Bloomington-area citizens who support universal health care should not count on their elected representatives in Congress for help. Republican Sen. Richard Lugar has publicly stated his opposition to any health care reform at this moment in history. Democratic Sen. Evan Bayh is economically beholden to the insurance and drug lobbies. And U.S. Reps. Baron Hill, D-Ninth, and Brad Ellsworth, D-Eighth, are both members of the congressional Blue Dog Coalition.
The Blue Dogs are a group of 52 conservative House Democrats, mostly from the South and Plains, who boast of their role in blocking President Barack Obama's goal of congressional votes on health care reform before the August recess. "The Blue Dogs have been successful in ensuring the House will have time to assess the committee products on health care reform, both in the House and the Senate, as there will be no vote on the House floor before August," they wrote in a July 29, 2009, statement.
Thus far during that recess, armed and dangerous right-wing vigilantes have hijacked the political debate, Big Med industries have poured tens of millions into "lobbying" for their interests and dishonest television advertising, and Republicans have hardened their resolve to defeat the Democrats' plans for a government-run "public option" for the uninsured and underinsured, similar to Medicare and the Veterans Administration programs.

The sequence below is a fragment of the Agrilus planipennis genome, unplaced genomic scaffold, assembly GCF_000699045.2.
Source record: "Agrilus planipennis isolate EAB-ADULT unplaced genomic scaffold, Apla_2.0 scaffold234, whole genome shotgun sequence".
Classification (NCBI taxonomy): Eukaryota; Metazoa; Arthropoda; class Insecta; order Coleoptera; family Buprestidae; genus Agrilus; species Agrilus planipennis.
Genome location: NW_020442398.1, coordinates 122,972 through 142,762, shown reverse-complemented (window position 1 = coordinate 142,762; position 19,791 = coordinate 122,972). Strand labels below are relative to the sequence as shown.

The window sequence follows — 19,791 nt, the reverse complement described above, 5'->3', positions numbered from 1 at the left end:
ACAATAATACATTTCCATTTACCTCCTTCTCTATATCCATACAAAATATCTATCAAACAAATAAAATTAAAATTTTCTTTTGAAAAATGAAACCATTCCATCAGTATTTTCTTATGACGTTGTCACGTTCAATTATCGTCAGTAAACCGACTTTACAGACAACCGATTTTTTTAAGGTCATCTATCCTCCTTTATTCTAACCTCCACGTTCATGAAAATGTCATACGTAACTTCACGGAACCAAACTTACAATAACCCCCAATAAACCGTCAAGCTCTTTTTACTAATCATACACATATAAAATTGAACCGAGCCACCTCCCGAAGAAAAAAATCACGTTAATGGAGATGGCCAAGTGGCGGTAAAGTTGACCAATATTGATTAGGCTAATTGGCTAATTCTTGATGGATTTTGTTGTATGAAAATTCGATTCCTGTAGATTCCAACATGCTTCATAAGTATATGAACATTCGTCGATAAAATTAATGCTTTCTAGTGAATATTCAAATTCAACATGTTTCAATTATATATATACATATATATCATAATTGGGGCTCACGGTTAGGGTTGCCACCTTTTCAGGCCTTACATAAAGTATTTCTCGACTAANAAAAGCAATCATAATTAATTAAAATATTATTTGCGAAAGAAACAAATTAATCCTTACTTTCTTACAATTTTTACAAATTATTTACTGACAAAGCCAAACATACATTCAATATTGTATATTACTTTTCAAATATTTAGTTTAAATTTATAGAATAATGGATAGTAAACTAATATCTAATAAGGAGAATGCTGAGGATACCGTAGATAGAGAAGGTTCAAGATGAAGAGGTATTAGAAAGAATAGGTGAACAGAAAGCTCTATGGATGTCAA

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Last issue: Healthcare reform: For the people or the corporations?
As a consequence, the Obama administration has signaled its intentions to abandon efforts at a creating bipartisan legislation, according to an Aug. 18 story in the New York Times titled "Democrats Seem Set to Go It Alone on a Health Bill." The story's lead said: "Democrats now say they see little chance of the minority's cooperation in approving any overhaul, and are increasingly focused on drawing support for a final plan from within their own ranks."
And that, for better or worse, makes Hill and Bayh key players in the future of health-care reform in America.
The Blue Dogs list Hill, who represents Bloomington, as one of four members of its "Leadership Team." He's the co-chair for policy. And while he does not serve on the group's health care task force, his leadership position within the coalition makes him a key player, according to single-payer advocate Dr. Rob Stone, director of Hoosiers for a Commonsense Health Care Plan.
But exactly where Hill will come down on reform is unclear. "It's hard to know exactly where Baron is right now," Stone said during an Aug. 4 interview.